On the Hudson River In New York City A Brand-New “Floating Park” Has Opened.


In the first eight years since the plans were proposed for the new waterfront park on the west side of Manhattan, they have followed a tried-and-true formula. Using stacks of old piers to create a thin river landscape extending the city grid. Thomas Heatherwick, a London-based designer whose completed ship anches Hudson Yards, was one of those asked to take into account the job.

The Commission, designing a pavilion for a pier park, was misguided by Heatherwick’s thinking. “A fancy plan was the initial idea,” he said over the London phone to AD. “The first thing was quite flat. The obvious appeal of this orientation – a flat, wavey scheme – seemed entirely improper when he began thinking about the design questions. He clarifies, “We aren’t in helicopters.”


Heatherwick developed a completely new concept, leading to three-dimensional diversity and not just one. “It doesn’t lead to a park to place a few plants and trees on a flat surface,” he explains. “We didn’t want to make this a glorified car park.” Therefore, he turned to topography to create a more dynamic landscape experience that draws on the heritage of England.

The environment was therefore distinguished by the remaining Hudson River Park.

“The potential enjoyment of the project is not a part of Manhattan,” heatherwick describes. In his opinion, the success of the park would depend on how far from the city it can create an environment in its own right. “We wanted to build a buffer between the park and the highway,” he said.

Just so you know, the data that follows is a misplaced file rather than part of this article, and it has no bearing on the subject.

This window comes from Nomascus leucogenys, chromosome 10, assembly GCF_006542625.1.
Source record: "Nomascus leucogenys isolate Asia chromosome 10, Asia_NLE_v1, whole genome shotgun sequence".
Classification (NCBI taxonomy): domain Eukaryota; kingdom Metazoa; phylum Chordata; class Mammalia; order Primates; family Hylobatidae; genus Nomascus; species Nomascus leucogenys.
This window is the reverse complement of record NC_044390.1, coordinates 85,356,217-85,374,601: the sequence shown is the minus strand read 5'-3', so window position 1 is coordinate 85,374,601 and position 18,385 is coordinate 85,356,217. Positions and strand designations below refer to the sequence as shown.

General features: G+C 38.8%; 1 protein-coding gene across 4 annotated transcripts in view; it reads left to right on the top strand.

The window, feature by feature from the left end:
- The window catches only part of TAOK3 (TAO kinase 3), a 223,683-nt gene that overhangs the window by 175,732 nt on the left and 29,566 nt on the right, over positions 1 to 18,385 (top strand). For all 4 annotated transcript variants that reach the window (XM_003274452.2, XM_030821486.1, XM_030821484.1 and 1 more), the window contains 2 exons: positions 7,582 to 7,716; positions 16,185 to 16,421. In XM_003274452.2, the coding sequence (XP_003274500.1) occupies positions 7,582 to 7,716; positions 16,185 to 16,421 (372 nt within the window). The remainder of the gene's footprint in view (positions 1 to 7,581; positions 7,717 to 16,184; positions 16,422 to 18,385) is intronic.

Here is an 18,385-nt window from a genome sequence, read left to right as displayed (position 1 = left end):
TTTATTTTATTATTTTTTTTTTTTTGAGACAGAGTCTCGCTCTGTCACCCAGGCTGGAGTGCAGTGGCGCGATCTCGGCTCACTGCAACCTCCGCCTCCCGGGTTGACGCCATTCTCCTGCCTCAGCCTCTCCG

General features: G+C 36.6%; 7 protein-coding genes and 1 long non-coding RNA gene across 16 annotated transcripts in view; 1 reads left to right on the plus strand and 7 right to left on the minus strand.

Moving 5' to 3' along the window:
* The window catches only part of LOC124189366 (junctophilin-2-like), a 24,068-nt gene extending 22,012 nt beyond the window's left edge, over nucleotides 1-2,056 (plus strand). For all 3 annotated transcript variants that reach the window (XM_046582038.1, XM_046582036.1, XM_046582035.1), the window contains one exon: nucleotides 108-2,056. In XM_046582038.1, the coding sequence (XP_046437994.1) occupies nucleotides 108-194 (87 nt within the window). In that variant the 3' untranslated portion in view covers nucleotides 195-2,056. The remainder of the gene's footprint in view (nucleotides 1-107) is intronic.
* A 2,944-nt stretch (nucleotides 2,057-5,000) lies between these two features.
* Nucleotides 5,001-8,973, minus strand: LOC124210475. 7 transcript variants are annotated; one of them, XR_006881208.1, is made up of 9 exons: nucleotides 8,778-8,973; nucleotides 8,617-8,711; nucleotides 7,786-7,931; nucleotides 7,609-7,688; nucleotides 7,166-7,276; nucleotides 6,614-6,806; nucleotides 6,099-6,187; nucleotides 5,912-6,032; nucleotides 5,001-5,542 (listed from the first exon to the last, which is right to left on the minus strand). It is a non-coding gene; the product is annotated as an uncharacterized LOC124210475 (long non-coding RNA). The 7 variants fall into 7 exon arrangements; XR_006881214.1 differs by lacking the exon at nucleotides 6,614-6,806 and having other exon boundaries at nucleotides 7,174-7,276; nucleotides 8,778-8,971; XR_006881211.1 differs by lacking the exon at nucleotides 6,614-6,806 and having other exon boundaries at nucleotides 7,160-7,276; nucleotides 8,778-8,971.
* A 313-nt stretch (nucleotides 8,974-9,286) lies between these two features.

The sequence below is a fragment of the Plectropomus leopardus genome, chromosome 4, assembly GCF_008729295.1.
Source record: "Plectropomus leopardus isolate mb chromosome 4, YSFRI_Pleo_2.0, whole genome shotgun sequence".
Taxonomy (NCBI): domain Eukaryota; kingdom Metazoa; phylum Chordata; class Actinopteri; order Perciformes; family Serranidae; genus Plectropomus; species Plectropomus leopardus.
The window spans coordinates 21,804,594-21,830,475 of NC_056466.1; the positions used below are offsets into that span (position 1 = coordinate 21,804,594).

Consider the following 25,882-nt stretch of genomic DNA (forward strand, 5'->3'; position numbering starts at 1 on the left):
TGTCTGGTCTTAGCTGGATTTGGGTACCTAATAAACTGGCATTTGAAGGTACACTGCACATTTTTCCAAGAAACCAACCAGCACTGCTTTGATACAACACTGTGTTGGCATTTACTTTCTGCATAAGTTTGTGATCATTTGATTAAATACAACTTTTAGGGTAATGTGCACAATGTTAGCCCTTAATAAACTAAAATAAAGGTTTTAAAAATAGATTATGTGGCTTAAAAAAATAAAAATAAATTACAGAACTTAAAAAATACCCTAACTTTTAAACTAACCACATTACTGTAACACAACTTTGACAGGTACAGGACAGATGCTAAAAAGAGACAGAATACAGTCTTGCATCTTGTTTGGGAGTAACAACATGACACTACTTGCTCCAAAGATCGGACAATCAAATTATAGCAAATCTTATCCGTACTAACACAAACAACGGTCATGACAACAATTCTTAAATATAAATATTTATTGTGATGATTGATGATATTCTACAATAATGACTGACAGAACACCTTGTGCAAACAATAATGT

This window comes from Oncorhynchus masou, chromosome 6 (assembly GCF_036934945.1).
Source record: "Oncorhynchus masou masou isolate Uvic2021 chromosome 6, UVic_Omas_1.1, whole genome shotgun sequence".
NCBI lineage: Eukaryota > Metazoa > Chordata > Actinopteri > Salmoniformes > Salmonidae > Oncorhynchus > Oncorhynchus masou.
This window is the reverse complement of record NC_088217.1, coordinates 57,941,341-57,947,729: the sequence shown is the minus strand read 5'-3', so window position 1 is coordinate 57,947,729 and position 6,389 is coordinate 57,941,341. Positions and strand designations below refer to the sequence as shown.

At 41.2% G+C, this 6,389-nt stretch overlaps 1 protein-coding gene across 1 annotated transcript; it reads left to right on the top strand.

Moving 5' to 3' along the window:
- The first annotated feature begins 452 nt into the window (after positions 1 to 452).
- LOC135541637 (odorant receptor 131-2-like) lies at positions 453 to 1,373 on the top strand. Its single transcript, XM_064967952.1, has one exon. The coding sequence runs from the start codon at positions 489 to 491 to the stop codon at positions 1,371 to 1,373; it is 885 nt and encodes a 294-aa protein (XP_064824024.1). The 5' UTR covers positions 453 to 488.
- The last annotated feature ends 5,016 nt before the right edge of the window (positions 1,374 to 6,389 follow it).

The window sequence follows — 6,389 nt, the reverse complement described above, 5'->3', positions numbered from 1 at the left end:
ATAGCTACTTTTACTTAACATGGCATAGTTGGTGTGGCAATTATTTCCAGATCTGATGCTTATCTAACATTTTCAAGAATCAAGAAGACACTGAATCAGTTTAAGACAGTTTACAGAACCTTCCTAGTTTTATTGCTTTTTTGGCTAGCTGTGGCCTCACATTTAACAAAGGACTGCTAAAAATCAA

By building a pond connecting Hudson River Park and Little Island, Heatherwick succeeded in this. Heatherwick folded the park upside of Manhattan and ran the barrier down, which allowed guests not to join the park’s closest border. To reach the heart of Little Island surrounded by parkscape, separated from the city. Heatherwick says “There is a more dynamic interaction between the pier and the edge.

Heatherwick hopes the site will not only do what public parks do best but also bring people into contact, in addition to activities and facilities. “These other problems that we are all confronting are in a crisis place,” he says, referring to the state of many metropolises. “We’re so technologically linked,” he says, “but it’s divided us into distinct tribes.

” With this project, “we are just as interested in how this project works in the daily experience of roaming people — all together.”

Written By Mahak Jain | Subscribe To Our Telegram Channel To Get Latest Updates And Don’t Forget To Follow Our Social Media Handles Facebook Instagram LinkedIn Twitter. To Get the Latest Updates From Arco Unico


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